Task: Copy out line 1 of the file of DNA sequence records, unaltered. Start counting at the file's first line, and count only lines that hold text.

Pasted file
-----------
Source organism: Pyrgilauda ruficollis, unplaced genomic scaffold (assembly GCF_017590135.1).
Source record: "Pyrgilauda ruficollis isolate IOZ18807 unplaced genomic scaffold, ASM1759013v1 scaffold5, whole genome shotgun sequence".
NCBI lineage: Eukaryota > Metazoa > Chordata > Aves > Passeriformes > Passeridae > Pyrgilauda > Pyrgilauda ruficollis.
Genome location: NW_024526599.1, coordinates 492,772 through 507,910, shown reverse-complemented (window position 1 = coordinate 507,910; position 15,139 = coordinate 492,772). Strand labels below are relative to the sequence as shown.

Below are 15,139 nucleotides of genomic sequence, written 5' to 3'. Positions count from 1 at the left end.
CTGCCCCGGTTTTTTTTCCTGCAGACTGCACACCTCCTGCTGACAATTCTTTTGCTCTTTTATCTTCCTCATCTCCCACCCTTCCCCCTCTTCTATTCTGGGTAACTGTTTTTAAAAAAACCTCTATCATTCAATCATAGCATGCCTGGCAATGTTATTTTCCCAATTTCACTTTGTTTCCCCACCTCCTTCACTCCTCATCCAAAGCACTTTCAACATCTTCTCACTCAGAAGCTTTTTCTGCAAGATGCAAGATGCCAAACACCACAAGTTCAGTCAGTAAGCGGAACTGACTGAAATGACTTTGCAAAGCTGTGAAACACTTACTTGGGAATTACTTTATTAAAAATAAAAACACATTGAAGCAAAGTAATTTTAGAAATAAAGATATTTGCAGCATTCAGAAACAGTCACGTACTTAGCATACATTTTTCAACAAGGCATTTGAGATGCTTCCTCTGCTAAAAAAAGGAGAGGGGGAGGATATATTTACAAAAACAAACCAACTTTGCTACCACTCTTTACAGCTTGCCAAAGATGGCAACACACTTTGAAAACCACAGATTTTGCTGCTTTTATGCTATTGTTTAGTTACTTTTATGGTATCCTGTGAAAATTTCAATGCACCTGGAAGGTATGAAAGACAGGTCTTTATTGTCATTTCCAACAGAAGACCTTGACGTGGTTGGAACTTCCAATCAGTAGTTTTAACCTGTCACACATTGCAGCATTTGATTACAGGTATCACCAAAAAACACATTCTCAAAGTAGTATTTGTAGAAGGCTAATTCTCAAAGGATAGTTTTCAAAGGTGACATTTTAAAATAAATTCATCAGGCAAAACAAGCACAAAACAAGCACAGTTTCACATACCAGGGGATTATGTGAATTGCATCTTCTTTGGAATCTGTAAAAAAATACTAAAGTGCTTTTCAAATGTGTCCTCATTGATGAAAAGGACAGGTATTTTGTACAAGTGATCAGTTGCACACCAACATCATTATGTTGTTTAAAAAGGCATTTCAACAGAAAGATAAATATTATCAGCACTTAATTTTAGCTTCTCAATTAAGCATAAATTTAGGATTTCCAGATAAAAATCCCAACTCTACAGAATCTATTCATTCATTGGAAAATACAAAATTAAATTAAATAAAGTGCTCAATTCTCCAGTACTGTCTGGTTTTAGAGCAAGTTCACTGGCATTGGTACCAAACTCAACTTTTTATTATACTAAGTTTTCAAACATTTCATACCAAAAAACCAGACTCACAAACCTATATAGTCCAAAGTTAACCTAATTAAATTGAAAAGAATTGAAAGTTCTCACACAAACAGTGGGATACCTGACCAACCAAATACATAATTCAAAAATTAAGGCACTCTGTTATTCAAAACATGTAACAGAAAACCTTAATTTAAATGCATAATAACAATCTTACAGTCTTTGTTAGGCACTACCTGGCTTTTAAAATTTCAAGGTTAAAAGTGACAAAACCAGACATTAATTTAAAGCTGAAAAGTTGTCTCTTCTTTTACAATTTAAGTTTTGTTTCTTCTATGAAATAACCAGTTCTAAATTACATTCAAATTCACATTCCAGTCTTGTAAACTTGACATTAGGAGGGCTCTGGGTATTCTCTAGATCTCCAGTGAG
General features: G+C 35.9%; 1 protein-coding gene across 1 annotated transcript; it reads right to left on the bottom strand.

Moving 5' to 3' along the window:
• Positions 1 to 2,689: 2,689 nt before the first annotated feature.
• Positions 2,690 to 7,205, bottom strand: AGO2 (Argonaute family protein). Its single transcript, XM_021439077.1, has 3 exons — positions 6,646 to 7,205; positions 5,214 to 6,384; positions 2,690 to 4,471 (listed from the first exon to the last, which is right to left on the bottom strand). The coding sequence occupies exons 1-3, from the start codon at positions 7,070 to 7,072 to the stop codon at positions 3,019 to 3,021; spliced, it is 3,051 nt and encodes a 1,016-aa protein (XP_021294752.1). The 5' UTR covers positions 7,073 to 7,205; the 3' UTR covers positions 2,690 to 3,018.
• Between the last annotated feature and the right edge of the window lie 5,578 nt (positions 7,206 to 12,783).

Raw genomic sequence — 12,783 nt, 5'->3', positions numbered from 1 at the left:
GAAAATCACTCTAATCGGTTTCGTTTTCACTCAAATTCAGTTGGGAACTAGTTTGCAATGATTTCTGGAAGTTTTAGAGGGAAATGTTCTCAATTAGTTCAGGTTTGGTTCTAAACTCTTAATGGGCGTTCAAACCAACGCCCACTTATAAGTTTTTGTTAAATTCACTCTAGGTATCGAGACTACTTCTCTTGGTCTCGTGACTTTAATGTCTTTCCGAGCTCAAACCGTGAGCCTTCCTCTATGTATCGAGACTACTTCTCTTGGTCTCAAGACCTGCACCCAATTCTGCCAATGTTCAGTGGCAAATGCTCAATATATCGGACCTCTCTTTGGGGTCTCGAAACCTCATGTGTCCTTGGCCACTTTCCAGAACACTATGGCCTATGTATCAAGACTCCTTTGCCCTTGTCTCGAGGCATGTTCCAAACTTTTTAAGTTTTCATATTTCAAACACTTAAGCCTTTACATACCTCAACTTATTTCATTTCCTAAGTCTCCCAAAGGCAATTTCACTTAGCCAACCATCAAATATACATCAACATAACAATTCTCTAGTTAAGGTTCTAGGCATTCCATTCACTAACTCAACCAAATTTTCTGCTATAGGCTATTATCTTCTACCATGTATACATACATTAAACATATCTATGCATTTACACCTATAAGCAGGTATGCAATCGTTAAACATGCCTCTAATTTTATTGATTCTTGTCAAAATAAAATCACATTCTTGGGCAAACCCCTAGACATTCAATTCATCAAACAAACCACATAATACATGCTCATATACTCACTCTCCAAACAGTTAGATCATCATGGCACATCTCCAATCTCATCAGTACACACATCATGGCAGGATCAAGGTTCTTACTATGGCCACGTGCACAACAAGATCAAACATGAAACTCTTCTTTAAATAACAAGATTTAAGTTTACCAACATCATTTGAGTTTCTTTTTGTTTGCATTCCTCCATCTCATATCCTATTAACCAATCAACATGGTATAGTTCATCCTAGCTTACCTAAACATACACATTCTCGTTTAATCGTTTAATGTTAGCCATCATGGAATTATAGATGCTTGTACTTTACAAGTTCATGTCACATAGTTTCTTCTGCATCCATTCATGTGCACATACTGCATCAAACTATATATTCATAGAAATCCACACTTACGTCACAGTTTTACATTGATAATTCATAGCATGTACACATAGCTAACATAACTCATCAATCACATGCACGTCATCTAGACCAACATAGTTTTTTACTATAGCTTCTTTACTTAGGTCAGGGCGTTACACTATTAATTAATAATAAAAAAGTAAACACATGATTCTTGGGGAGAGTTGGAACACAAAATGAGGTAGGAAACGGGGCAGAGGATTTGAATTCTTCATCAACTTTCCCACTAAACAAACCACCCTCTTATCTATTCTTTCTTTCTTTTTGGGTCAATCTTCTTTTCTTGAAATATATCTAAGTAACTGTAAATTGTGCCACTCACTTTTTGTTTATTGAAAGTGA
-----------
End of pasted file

Source organism: Pyrgilauda ruficollis, unplaced genomic scaffold (assembly GCF_017590135.1).